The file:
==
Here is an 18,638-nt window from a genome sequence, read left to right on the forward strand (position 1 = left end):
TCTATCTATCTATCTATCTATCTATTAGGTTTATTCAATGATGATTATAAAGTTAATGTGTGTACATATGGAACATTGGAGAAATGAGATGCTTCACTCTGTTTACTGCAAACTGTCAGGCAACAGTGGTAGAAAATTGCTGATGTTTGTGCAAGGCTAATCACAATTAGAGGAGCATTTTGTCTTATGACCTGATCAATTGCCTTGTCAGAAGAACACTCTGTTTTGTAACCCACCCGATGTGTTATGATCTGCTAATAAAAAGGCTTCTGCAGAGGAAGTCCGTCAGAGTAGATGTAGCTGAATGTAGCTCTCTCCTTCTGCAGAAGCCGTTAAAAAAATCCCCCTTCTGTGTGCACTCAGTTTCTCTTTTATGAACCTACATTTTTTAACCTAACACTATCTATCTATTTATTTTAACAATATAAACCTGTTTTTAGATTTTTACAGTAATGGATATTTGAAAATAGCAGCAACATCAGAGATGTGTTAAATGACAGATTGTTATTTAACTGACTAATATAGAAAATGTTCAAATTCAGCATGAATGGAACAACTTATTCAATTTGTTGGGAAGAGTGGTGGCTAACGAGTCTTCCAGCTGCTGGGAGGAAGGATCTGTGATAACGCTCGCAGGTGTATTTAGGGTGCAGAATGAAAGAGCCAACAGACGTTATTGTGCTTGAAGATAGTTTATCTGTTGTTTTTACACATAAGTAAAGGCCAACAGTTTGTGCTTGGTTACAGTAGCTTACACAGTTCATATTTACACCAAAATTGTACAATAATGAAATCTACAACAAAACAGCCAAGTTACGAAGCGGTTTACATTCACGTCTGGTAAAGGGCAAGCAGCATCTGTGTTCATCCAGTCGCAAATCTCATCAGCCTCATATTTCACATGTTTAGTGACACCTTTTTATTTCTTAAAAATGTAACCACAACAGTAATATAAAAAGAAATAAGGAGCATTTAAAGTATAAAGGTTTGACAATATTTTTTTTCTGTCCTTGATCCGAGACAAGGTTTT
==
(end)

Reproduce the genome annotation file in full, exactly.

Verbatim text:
Here is an 18,638-nt window from a genome sequence, read left to right on the forward strand (position 1 = left end):
TCTATCTATCTATCTATCTATCTATTAGGTTTATTCAATGATGATTATAAAGTTAATGTGTGTACATATGGAACATTGGAGAAATGAGATGCTTCACTCTGTTTACTGCAAACTGTCAGGCAACAGTGGTAGAAAATTGCTGATGTTTGTGCAAGGCTAATCACAATTAGAGGAGCATTTTGTCTTATGACCTGATCAATTGCCTTGTCAGAAGAACACTCTGTTTTGTAACCCACCCGATGTGTTATGATCTGCTAATAAAAAGGCTTCTGCAGAGGAAGTCCGTCAGAGTAGATGTAGCTGAATGTAGCTCTCTCCTTCTGCAGAAGCCGTTAAAAAAATCCCCCTTCTGTGTGCACTCAGTTTCTCTTTTATGAACCTACATTTTTTAACCTAACACTATCTATCTATTTATTTTAACAATATAAACCTGTTTTTAGATTTTTACAGTAATGGATATTTGAAAATAGCAGCAACATCAGAGATGTGTTAAATGACAGATTGTTATTTAACTGACTAATATAGAAAATGTTCAAATTCAGCATGAATGGAACAACTTATTCAATTTGTTGGGAAGAGTGGTGGCTAACGAGTCTTCCAGCTGCTGGGAGGAAGGATCTGTGATAACGCTCGCAGGTGTATTTAGGGTGCAGAATGAAAGAGCCAACAGACGTTATTGTGCTTGAAGATAGTTTATCTGTTGTTTTTACACATAAGTAAAGGCCAACAGTTTGTGCTTGGTTACAGTAGCTTACACAGTTCATATTTACACCAAAATTGTACAATAATGAAATCTACAACAAAACAGCCAAGTTACGAAGCGGTTTACATTCACGTCTGGTAAAGGGCAAGCAGCATCTGTGTTCATCCAGTCGCAAATCTCATCAGCCTCATATTTCACATGTTTAGTGACACCTTTTTATTTCTTAAAAATGTAACCACAACAGTAATATAAAAAGAAATAAGGAGCATTTAAAGTATAAAGGTTTGACAATATTTTTTTTCTGTCCTTGATCCGAGACAAGGTTTT